Posted on 10.01.16 by A_Gibb
Delighted to be involved in a project with Ikea. The word ‘Lagom’ means ‘just right’ in Swedish and Ikea are launching a project called ‘Live Lagom’ to encourage us all to live more sustainably, avoid waste and save money. As a Lagom ambassador, I am being given £500 of sustainable products and will tell you how they change the way I live across the course of 4 months by writing blog posts and recording short videos. Ikea want to show the world why Living Lagom is the way forward for all of us.
At the end of December, Doug and I enjoyed a shopping trip, with Katie Thomson, from customer services, to select some products that will help us reduce our outgoings and use less energy. Predictably, we loved every minute!
Love this kitchen room set… I thought the dark ebony and zingy lemon combination was amazing!
In fact love all the room sets –
this kitchen, the Ilse Crawford cork topped dining set, the bedrooms…
Aren’t these pendants amazing – open and shut!
We chose to buy a dishwasher, something we have not had for a while now, realising that that we are using a lot of hot water washing dishes at least three times a day, some tupperware to reduce food waste and a full set of LED lightbulbs. They are delivered in early January and I will be looking closely at our utility and food bills in February and March to see how they compare and let you know the results.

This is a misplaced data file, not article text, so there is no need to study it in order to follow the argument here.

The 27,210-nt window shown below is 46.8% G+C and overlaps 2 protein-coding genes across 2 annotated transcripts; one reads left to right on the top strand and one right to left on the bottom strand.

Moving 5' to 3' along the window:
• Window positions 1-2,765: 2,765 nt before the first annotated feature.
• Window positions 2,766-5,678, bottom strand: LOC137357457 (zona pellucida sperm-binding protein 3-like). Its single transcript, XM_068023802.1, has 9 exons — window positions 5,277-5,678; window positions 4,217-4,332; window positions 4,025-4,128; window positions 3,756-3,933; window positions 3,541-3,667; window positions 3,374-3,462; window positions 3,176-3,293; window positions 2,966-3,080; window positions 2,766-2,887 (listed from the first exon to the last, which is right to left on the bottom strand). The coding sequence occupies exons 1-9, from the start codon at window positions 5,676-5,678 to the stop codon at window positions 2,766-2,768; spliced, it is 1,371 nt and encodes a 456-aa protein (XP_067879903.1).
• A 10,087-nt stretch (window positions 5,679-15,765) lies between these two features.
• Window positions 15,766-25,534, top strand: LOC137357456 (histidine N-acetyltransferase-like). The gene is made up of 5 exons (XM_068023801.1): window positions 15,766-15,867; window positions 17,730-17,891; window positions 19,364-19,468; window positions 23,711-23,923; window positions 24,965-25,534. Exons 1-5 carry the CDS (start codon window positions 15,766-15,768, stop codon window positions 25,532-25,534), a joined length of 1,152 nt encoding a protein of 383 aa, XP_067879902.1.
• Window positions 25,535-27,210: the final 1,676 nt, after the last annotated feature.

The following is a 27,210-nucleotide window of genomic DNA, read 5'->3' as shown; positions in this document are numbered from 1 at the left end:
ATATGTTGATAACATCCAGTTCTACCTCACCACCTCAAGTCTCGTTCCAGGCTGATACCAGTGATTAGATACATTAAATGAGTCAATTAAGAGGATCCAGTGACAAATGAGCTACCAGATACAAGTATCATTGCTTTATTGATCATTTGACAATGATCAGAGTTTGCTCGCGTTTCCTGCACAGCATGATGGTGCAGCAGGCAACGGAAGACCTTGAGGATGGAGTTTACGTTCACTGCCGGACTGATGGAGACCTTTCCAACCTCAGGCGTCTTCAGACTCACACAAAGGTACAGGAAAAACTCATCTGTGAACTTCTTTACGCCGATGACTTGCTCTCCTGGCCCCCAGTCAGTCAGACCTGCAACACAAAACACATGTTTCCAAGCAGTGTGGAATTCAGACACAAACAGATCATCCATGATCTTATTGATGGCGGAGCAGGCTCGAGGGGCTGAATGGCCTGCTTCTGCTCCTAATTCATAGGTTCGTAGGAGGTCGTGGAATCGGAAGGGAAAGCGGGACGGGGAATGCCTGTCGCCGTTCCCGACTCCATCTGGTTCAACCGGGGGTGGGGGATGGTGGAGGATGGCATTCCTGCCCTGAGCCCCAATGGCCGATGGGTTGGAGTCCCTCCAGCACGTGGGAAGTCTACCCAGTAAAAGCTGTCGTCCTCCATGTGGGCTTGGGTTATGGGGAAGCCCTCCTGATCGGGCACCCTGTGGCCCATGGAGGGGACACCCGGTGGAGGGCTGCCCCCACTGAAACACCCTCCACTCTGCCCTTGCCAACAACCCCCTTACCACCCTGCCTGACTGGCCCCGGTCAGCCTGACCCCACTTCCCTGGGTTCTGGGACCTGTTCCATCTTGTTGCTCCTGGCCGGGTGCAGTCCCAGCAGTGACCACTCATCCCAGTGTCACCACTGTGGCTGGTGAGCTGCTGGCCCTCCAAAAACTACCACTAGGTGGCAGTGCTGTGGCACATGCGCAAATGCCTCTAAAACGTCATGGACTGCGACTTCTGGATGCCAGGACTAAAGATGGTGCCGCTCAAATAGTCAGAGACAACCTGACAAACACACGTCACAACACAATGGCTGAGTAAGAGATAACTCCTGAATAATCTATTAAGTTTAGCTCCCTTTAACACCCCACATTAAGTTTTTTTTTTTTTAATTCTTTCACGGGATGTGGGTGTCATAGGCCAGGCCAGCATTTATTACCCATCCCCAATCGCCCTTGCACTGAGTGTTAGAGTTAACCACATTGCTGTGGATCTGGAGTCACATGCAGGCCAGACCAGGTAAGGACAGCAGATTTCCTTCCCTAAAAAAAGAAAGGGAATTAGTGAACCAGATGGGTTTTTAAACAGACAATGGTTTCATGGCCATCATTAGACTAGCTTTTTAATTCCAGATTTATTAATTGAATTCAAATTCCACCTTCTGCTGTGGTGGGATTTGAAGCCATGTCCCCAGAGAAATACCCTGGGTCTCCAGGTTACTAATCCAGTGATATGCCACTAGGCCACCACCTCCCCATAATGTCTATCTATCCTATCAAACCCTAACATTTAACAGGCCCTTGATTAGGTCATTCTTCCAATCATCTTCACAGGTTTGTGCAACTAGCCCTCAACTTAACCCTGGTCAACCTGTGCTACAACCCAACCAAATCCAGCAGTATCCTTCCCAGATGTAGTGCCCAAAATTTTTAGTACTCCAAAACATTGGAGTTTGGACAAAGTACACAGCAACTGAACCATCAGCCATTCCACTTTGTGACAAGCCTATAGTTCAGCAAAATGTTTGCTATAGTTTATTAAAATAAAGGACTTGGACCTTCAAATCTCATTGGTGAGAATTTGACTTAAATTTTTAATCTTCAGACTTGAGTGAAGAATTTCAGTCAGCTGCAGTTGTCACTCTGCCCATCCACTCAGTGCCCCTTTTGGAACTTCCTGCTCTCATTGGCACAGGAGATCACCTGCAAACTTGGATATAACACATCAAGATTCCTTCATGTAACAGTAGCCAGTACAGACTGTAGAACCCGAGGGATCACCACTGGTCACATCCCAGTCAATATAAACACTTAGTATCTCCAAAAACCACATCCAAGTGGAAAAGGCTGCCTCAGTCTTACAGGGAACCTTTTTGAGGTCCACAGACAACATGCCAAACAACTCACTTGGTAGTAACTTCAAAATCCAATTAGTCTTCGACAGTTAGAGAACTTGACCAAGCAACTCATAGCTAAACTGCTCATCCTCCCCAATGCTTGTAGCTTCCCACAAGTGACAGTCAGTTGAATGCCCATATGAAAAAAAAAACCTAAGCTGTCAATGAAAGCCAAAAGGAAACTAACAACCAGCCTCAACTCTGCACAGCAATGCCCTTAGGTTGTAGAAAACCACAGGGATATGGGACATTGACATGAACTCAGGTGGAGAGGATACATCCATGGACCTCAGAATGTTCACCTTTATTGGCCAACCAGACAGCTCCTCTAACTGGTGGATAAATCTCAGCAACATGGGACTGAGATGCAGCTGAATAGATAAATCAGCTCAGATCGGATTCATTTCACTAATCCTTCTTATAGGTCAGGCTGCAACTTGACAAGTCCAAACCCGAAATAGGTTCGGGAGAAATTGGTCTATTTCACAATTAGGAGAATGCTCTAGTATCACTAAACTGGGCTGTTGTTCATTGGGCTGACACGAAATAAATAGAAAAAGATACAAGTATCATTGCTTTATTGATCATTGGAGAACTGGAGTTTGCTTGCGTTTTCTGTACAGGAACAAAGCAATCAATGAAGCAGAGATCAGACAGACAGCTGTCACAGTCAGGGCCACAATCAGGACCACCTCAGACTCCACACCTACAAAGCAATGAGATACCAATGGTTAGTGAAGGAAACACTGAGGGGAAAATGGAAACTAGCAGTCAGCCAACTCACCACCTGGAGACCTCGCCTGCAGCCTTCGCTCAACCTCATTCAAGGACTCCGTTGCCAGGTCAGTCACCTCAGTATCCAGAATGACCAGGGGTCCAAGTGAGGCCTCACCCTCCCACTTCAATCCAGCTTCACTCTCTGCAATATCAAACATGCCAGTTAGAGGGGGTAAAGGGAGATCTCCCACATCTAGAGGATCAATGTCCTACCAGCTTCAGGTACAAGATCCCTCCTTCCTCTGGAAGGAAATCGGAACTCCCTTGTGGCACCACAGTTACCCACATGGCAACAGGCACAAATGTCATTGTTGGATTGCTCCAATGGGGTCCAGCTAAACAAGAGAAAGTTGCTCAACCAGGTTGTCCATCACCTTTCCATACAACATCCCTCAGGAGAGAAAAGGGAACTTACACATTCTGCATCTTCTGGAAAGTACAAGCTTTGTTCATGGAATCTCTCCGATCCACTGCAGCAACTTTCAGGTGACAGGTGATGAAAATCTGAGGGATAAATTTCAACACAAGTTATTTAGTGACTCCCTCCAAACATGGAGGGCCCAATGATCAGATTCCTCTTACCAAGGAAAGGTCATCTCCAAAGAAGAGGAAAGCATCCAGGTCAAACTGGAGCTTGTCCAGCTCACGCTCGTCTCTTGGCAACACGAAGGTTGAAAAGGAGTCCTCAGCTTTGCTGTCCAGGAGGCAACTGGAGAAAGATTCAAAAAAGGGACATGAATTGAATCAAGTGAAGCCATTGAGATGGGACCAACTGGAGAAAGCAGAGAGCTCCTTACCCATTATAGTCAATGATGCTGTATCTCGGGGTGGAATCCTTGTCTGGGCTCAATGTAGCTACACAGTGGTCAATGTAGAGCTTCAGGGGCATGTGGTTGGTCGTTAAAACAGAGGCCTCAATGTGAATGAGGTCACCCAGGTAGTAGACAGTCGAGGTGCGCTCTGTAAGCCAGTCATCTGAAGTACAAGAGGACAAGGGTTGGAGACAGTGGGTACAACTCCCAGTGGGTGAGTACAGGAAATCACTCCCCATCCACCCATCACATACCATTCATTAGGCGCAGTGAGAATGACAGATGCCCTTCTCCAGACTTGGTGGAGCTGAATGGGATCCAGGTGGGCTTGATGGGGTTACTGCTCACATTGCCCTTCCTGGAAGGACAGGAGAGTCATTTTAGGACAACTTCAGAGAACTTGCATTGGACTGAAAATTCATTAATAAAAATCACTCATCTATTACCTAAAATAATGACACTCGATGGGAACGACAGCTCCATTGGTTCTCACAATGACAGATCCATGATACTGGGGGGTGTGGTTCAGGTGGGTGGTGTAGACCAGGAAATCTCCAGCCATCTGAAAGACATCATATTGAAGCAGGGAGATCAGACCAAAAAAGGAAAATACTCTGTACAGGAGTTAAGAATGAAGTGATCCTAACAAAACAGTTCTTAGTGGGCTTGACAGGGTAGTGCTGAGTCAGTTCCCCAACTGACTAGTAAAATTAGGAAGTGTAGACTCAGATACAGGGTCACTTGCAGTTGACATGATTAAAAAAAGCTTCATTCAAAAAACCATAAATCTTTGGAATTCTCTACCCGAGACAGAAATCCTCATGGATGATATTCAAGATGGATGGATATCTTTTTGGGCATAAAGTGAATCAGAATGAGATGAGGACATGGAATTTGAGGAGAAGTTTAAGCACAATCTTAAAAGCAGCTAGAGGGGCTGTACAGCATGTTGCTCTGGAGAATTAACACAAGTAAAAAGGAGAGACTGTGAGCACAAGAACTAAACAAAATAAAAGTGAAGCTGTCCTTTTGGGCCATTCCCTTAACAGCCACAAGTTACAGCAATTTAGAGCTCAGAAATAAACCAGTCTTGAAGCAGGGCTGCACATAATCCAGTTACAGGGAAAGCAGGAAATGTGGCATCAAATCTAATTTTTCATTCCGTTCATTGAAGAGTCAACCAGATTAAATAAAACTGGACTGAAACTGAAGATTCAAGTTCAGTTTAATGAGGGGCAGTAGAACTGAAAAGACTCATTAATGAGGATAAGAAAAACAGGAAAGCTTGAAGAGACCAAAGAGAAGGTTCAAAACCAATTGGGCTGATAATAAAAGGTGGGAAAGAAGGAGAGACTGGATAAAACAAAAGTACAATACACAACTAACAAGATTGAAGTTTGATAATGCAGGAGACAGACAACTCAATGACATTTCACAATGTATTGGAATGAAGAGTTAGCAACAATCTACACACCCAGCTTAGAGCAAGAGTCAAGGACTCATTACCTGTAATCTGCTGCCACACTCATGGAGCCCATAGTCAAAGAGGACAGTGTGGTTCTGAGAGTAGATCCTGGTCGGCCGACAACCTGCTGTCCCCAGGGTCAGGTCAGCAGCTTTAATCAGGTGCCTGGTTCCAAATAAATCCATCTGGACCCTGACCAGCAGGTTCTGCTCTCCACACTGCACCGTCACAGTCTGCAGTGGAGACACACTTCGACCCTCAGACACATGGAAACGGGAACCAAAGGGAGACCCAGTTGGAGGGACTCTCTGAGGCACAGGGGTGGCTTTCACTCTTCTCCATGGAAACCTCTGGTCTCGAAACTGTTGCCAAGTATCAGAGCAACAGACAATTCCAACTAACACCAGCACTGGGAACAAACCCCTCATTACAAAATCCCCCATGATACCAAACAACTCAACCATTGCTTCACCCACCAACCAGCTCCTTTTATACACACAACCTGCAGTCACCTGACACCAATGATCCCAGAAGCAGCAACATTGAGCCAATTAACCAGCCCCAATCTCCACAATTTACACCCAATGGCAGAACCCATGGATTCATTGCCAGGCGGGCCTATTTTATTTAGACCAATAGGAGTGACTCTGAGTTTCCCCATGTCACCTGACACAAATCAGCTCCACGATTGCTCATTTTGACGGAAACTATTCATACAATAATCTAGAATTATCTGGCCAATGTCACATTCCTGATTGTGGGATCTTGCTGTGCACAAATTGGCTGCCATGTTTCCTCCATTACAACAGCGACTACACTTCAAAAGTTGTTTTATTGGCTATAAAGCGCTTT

I was pleasantly surprised by Ikea’s sustainable practices when I attended the welcome workshop. I’d had no idea that they were so concerned and committed: apparently all their stores in Scandinavia are ‘energy independent’ ie they only use energy generated by solar panels and wind turbines. Excellent! They are planning to extend this achievement to all their stores across the globe in due course.
Their aim is that, ultimately, all product materials shall be renewable, recyclable
or recycled. The main raw materials used in IKEA products are wood, cotton and glass. The latter is recyclable, while wood and cotton are renewable and recyclable materials. Sourcing wood from responsibly managed forests is already a priority.